• From 2006 to 2015 in South Carolina, the rate of new cases of cancer decreased from a high of 486.8 per 100,000 in 2006 to a low of 452.8 per 100,000 in 2015.
  • The counties in South Carolina with the highest rates of new cancers during 2011 to 2015 combined were Chester, Dorchester, Lee, Sumter, and Union.

SC Cancer by County_Assessment

Lung Cancer

  • While South Carolina ranks 32nd in the United States for new cases of all cancers combined, lung cancer poses a challenge in that South Carolina ranks 16th in comparison.
  • Lung cancer was the second leading cause of new cases of cancer in 2015. It was the leading cause of cancer deaths in 2016, claiming the lives of 2,701 South Carolina residents.
  • South Carolina’s rate of new cases of lung cancer decreased from a high of 74.4 per 100,000 population in 2006 to a low of 64.5 per 100,000 population in 2015.

In our last section about South Carolina’s chronic diseases and risk factors, we will summarize information about all cancers. For more detailed information about chronic diseases and risk factors that affect our state, visit https://www.livehealthysc.com/uploads/1/2/2/3/122303641/chronic_disease_and_risk_factors_sc_sha.pdf.

Female Breast Cancer

  • In South Carolina during 2016, 75.4% of women aged 50 to 74 years old, reported receiving a mammogram within the last two years.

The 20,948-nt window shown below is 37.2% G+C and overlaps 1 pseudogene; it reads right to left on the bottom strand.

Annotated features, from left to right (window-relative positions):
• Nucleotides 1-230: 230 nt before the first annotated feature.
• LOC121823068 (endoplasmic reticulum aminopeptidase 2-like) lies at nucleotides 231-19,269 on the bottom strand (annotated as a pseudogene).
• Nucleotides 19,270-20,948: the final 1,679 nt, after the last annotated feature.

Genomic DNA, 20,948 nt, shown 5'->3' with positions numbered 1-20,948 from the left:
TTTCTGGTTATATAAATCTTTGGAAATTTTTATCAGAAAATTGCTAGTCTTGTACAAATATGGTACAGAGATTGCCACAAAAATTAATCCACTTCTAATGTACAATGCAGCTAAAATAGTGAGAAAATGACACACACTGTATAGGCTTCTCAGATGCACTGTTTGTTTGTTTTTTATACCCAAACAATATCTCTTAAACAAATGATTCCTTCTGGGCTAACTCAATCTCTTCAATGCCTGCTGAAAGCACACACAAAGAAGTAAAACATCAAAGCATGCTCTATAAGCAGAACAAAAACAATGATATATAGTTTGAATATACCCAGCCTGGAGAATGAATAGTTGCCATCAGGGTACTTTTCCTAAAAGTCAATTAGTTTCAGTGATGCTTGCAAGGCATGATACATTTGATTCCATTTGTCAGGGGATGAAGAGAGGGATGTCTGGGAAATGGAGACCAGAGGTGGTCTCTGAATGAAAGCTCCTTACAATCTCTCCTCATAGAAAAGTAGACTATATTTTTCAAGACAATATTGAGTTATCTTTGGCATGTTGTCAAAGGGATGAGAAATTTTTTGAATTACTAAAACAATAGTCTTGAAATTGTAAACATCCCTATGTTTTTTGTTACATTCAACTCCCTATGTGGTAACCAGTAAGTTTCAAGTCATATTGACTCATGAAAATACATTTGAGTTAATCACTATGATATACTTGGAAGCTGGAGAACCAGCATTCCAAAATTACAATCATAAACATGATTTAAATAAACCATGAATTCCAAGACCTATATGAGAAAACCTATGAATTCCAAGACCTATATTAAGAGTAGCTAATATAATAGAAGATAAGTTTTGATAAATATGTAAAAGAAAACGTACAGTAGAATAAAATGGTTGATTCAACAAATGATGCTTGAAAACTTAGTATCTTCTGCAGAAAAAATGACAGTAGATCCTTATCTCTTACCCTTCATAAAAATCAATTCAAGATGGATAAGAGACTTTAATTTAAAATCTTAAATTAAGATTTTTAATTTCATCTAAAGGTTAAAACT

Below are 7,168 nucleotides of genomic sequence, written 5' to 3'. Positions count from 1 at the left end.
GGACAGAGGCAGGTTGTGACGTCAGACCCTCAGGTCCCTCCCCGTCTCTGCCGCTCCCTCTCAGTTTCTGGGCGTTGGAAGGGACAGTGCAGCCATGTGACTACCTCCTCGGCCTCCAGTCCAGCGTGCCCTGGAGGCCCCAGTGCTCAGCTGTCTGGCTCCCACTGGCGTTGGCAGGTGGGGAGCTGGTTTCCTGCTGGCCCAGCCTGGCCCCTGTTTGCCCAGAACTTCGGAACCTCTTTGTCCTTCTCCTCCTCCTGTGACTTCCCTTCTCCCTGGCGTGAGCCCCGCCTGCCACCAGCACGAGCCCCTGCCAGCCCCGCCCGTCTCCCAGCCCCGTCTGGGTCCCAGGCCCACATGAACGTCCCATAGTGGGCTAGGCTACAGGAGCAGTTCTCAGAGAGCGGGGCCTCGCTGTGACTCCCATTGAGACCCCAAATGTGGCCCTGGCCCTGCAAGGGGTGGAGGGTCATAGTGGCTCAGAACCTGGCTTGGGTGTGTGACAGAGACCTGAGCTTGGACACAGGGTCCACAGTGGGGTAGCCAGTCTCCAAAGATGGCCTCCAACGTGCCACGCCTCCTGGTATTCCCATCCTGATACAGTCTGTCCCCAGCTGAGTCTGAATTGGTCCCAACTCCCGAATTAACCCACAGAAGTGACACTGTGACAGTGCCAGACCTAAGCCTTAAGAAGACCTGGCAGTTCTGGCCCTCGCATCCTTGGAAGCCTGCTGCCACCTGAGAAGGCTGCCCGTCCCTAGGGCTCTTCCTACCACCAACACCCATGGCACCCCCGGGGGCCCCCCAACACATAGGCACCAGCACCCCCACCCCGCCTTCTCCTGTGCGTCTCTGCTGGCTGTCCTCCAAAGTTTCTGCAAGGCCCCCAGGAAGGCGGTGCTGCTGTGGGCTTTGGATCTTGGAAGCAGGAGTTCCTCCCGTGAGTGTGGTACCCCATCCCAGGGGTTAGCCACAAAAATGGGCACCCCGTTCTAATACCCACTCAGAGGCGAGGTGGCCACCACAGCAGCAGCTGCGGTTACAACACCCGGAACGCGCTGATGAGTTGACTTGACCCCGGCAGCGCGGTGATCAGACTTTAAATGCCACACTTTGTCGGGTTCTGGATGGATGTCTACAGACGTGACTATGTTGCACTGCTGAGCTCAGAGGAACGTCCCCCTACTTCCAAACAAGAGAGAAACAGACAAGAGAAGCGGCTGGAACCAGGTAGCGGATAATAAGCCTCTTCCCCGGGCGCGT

• In 2015 there was a total of 4,077 new cases of breast cancer, and of these, 1,306 were diagnosed as late-stage in South Carolina representing a rate of 42.9 per 100,000.
  • South Carolina had a higher breast cancer death rate than the United States in 2016.

Cervical Cancer

  • South Carolina ranks in the lowest quartile nationally for adolescents having received one or more doses of the HPV vaccine.
  • In 2016, 79.4% of women 21 to 65 years old reported having a Pap smear within the past three years.
  • Black women are diagnosed at a higher rate than White women in South Carolina (22% higher).

Colorectal Cancer

  • In 2015, there were 2,320 new cases of invasive colon and rectum cancer in South Carolina. South Carolina met the Healthy People 2020 goal of 39.9 new cases of colorectal cancer per 100,000 population.
  • More women (71.4%) received the recommended colorectal screening than men (66.5%) in 2016.
  • Non-Hispanic Blacks (45.8 cases per 100,000 population) had a higher rate of new cases of colorectal cancer compared to non-Hispanic Whites (38.1 cases per 100,000 population) in 2015.

Prostate Cancer

  • In 2016, 43.7% of men ages 40 years and older reported receiving a prostate-specific antigen (PSA) test within the past two years.
  • There were 3,521 new cases of prostate cancer in 2015 in South Carolina.
  • Non-Hispanic Black males (173.4 cases per 100,000)) had a higher rate of new cases of prostate cancer than non-Hispanic White males (97.8 cases per 100,000) in 2015.

For more information about South Carolina cancer statistics, read the full Chronic Disease and Risk Factors chapter of the 2018 State Health Assessment.

South Carolina Health at a Glance: Chronic Disease and Risk Factors (Part 2)